NBC’s Hollywood Game Night (where two teams of celebs and their contestant captains play party games, with the winner getting the chance to win $25,000 in a quick-fire, timed bonus round) has just capped off its successful second season with Jane Lynch nabbing the Emmy award for Outstanding Host (for Reality/Reality Competiton Show), so I can think of no better time to ask for a resurgence of a pop culture favourite from yesteryear – the celebrity game show.
For the uninitiated, way back in the day – in the era before trashy talk shows and group gab-fests took over the daytime airwaves – soap operas reigned supreme and right by their side were game shows. Aside from mainstay classic The Price is Right, the cream of the crop were the celebrity game shows, which allowed viewers to see their favourite stars doing their best to help regular contestants walk away with some fabulous cash and prizes.
The appeal of seeing celebrities just being themselves while playing along with contestants in a variety skill and guessing games could not be understated – and two of the best of these shows offered this appeal up in their own distinct formats (both of which Hollywood Game Night just happens to employ as well, hmm…coincidence?):
There have been a few iterations of Match Game over the years, but the most iconic one would be from the 70’s (originally titled Match Game 73). Perfectly hosted by Gene Rayburn, the joy of watching Match Game came from just seeing celebrities kick back, banter, joke around and goof off. The premise was simple: a panel of six celebrities were given a fill-in-the-blank statement and then contestants had to offer up an answer they think will match the most of the celebrity responses. Longtime panelists like Brett Somers, Charles Nelson Reilly, Richard Dawson and Fannie Flagg would be joined by a bevy of rotating semi-regular and guest-panelists ranging from Betty White to Dr. Joyce Brothers to Jamie Lee Curtis . The inneuendo-heavy questions and the laid back attitude that permeated the atmosphere made the show an instant favourite among viewers. Here’s just a sample:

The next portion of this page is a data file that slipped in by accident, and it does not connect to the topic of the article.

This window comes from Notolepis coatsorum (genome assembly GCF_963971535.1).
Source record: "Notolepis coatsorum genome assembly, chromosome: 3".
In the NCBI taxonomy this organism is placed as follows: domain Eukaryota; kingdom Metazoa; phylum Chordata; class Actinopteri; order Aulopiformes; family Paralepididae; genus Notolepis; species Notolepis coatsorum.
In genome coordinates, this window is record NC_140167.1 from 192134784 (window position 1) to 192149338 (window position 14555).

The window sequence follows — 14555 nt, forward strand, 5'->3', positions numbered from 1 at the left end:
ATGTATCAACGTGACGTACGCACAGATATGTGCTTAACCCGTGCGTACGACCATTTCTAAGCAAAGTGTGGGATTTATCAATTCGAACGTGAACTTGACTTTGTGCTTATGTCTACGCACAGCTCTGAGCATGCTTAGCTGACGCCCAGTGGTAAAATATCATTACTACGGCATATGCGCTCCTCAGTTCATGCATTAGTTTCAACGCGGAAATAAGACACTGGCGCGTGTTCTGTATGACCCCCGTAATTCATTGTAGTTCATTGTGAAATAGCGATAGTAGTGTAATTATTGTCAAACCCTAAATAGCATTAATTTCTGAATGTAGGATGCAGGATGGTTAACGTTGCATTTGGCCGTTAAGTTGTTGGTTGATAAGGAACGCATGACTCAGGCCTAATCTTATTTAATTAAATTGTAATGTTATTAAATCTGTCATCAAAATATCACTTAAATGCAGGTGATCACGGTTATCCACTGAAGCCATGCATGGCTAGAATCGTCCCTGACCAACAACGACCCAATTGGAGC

And here’s one with some actual gameplay – notice how even the off-camera crew can’t resist a little goofing around.
The $25,000/$100,000 Pyramid
As with Match Game, there have been many iterations of Pyramid. But again, there’s one version that is the gold standard, and that is the 80’s version superbly hosted by Mr. American Bandstand/New Year’s Eve Rocker himself, the legendary Dick Clark. Again, a simple premise: two celebrities, each paired with a contestant run through two sets of 3-round, clue-giving/word guessing games. The highest scoring team after each set gets to go the winner’s circle for a 60-second bonus round, this time with topics or phrases to be guessed rather than just words (a contestant’s second visit to the circle would be for $25,000 which was later upped to $100,000).
This is where Pyramid shined – the all-or-nothing minute of truth was downright intense and it was thrilling to watch. Not only when there was a surprising celebrity who gave fantastic clues that just clicked with the contestant and they stormed through the pyramid but also when there was a slightly stumbling, down-to-the-wire, will-they-make-it duo, being urgently pressed on by an offscreen Clark while the clock ticks down. Fortunately, we have two such clips. First up is Barry Jenner (at the time, from Dallas) with a truly exceptional $100,000 round:
And here is the underrated Mary Cadorette (from the Three’s Company successor, Three’s a Crowd) with a tension-building trip to $100K (and I simply LOVE how excited both she and Jenner got for their contestants. So awesome.)
So now that Hollywood Game Night has proved that viewers still love to see celebrities having fun (like on Match Game) and putting their descriptive skills to the time-limited test (a la Pyramid), let’s hope it doesn’t stay the only game (show) in town for too long.
*There were of course, many more celebrity game shows from this era, so I’d surely be remiss if I didn’t at least give a little shout out to some of them, namely: Hollywood Squares, Super Password, TattleTales (think The Newlywed Game but with celeb couples) and my own underdog fave Body Language (aka “charades with celebrities”).